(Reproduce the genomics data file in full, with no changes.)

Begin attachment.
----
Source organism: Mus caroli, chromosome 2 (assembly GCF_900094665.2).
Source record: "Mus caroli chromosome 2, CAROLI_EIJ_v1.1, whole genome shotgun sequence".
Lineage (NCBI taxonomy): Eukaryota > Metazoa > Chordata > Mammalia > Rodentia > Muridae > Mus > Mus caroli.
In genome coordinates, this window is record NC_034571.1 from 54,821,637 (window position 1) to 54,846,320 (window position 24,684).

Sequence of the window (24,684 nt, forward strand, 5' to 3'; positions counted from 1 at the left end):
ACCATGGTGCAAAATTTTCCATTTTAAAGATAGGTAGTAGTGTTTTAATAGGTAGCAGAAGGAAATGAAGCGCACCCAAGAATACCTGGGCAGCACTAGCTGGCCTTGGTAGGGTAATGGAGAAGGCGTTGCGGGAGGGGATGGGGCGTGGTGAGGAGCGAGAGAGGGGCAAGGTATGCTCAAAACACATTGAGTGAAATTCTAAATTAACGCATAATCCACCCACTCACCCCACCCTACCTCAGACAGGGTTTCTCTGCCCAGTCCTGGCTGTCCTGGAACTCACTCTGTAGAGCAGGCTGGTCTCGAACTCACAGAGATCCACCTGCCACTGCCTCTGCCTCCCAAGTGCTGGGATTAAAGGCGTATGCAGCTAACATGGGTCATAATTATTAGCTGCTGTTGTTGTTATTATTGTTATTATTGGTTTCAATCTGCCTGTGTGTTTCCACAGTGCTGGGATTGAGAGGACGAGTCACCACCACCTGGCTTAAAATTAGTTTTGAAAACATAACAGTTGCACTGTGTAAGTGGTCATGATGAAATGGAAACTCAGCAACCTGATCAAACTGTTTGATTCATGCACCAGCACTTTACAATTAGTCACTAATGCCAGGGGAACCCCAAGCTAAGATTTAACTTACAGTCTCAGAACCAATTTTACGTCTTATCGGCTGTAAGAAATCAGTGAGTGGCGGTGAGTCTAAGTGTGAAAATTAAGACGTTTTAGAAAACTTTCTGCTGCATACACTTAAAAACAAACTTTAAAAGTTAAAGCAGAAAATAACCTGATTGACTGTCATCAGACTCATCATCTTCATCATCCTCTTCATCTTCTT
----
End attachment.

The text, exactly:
Source organism: Mus caroli, chromosome 2 (assembly GCF_900094665.2).
Source record: "Mus caroli chromosome 2, CAROLI_EIJ_v1.1, whole genome shotgun sequence".
Lineage (NCBI taxonomy): Eukaryota > Metazoa > Chordata > Mammalia > Rodentia > Muridae > Mus > Mus caroli.
In genome coordinates, this window is record NC_034571.1 from 54,821,637 (window position 1) to 54,846,320 (window position 24,684).

Sequence of the window (24,684 nt, forward strand, 5' to 3'; positions counted from 1 at the left end):
ACCATGGTGCAAAATTTTCCATTTTAAAGATAGGTAGTAGTGTTTTAATAGGTAGCAGAAGGAAATGAAGCGCACCCAAGAATACCTGGGCAGCACTAGCTGGCCTTGGTAGGGTAATGGAGAAGGCGTTGCGGGAGGGGATGGGGCGTGGTGAGGAGCGAGAGAGGGGCAAGGTATGCTCAAAACACATTGAGTGAAATTCTAAATTAACGCATAATCCACCCACTCACCCCACCCTACCTCAGACAGGGTTTCTCTGCCCAGTCCTGGCTGTCCTGGAACTCACTCTGTAGAGCAGGCTGGTCTCGAACTCACAGAGATCCACCTGCCACTGCCTCTGCCTCCCAAGTGCTGGGATTAAAGGCGTATGCAGCTAACATGGGTCATAATTATTAGCTGCTGTTGTTGTTATTATTGTTATTATTGGTTTCAATCTGCCTGTGTGTTTCCACAGTGCTGGGATTGAGAGGACGAGTCACCACCACCTGGCTTAAAATTAGTTTTGAAAACATAACAGTTGCACTGTGTAAGTGGTCATGATGAAATGGAAACTCAGCAACCTGATCAAACTGTTTGATTCATGCACCAGCACTTTACAATTAGTCACTAATGCCAGGGGAACCCCAAGCTAAGATTTAACTTACAGTCTCAGAACCAATTTTACGTCTTATCGGCTGTAAGAAATCAGTGAGTGGCGGTGAGTCTAAGTGTGAAAATTAAGACGTTTTAGAAAACTTTCTGCTGCATACACTTAAAAACAAACTTTAAAAGTTAAAGCAGAAAATAACCTGATTGACTGTCATCAGACTCATCATCTTCATCATCCTCTTCATCTTCTT